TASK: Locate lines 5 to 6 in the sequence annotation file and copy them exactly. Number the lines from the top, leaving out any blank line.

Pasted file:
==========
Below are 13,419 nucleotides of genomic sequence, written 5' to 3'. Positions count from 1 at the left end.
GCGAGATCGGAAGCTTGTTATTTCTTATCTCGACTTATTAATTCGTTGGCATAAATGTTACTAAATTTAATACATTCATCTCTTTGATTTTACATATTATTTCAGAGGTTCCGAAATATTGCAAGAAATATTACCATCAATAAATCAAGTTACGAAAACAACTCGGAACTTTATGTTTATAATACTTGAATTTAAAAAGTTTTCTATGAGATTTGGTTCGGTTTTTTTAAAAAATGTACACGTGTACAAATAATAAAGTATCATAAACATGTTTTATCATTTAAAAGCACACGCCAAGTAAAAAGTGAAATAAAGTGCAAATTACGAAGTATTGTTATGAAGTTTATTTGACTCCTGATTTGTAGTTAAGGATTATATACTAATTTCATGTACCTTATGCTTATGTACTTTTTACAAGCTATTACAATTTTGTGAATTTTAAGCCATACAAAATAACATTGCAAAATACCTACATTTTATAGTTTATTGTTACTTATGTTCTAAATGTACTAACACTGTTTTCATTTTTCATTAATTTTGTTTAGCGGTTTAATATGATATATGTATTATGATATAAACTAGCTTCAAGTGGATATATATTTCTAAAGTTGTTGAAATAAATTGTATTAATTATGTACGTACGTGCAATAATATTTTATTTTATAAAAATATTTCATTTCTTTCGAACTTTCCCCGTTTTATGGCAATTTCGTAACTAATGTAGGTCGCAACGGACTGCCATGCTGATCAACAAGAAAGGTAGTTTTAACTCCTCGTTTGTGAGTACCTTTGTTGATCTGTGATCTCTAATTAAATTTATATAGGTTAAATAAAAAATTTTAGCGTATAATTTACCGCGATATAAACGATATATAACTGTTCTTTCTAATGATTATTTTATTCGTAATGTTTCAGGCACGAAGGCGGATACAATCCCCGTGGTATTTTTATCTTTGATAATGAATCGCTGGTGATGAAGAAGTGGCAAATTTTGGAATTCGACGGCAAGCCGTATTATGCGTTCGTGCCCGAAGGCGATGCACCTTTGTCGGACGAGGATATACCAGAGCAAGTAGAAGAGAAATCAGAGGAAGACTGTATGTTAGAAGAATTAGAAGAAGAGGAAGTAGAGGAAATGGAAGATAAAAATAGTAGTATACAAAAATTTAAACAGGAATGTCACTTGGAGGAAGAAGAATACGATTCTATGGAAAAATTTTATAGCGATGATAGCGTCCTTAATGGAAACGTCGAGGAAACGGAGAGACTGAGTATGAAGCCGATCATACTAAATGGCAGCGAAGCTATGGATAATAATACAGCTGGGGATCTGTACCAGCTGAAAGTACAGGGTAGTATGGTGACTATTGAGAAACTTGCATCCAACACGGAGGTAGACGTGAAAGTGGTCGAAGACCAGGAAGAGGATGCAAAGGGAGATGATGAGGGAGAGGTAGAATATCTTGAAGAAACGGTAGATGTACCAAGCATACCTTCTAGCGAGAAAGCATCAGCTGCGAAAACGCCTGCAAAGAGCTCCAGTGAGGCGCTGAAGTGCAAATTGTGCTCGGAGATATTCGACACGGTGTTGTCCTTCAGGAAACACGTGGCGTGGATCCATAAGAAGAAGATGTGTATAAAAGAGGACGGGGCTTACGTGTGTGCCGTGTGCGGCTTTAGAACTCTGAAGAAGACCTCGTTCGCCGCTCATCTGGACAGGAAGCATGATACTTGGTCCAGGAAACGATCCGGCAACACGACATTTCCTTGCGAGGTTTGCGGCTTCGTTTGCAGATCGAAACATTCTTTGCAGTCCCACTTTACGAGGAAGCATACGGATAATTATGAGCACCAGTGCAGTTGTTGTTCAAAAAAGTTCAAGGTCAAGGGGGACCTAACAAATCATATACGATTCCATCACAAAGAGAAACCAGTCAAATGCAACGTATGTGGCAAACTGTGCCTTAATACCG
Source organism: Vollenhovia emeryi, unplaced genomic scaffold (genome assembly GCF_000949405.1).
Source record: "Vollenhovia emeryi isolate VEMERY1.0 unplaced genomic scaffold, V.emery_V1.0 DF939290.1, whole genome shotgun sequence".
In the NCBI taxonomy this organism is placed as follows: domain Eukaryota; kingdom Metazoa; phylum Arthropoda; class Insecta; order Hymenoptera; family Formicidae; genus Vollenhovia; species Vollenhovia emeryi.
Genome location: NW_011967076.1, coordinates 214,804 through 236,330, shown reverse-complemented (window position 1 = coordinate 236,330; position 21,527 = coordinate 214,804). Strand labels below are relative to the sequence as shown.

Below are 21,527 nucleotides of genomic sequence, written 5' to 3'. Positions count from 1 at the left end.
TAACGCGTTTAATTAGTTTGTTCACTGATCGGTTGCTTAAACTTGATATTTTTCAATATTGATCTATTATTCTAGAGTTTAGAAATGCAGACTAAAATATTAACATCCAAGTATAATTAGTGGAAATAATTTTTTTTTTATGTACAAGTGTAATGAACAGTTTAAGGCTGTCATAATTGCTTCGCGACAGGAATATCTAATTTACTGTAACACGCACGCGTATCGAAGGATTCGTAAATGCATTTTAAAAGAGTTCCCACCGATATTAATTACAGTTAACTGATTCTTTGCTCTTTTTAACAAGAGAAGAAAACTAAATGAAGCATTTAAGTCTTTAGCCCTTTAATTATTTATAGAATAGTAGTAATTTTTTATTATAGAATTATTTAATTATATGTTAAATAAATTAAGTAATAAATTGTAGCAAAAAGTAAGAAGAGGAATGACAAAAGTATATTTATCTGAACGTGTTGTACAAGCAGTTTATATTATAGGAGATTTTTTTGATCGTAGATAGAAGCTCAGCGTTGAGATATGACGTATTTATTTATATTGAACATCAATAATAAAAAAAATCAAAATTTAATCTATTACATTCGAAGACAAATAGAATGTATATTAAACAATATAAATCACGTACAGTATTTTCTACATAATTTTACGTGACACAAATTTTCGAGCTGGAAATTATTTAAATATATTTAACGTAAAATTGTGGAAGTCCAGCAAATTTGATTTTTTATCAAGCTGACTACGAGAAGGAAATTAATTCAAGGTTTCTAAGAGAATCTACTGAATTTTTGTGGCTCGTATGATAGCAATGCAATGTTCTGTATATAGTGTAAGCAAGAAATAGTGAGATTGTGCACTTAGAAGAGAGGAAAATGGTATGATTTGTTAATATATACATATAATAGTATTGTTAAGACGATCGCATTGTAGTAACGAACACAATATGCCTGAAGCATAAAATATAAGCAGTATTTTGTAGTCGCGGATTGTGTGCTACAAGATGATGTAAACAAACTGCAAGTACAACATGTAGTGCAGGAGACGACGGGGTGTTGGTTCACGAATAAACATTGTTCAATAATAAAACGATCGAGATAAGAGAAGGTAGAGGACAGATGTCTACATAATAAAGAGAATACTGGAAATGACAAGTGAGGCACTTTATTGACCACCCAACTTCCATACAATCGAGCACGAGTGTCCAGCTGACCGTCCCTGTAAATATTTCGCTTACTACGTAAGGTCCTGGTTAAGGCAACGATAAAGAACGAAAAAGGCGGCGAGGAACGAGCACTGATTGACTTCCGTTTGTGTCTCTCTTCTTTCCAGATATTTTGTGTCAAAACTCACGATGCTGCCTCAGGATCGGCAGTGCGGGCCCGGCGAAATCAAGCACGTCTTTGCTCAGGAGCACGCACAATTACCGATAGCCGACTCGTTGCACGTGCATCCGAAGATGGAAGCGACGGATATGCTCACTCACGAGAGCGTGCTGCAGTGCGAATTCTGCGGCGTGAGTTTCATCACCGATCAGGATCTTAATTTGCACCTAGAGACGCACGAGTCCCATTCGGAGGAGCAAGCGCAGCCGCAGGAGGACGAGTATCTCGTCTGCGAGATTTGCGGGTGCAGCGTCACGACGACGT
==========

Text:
In the NCBI taxonomy this organism is placed as follows: domain Eukaryota; kingdom Metazoa; phylum Arthropoda; class Insecta; order Hymenoptera; family Formicidae; genus Vollenhovia; species Vollenhovia emeryi.
Genome location: NW_011967076.1, coordinates 214,804 through 236,330, shown reverse-complemented (window position 1 = coordinate 236,330; position 21,527 = coordinate 214,804). Strand labels below are relative to the sequence as shown.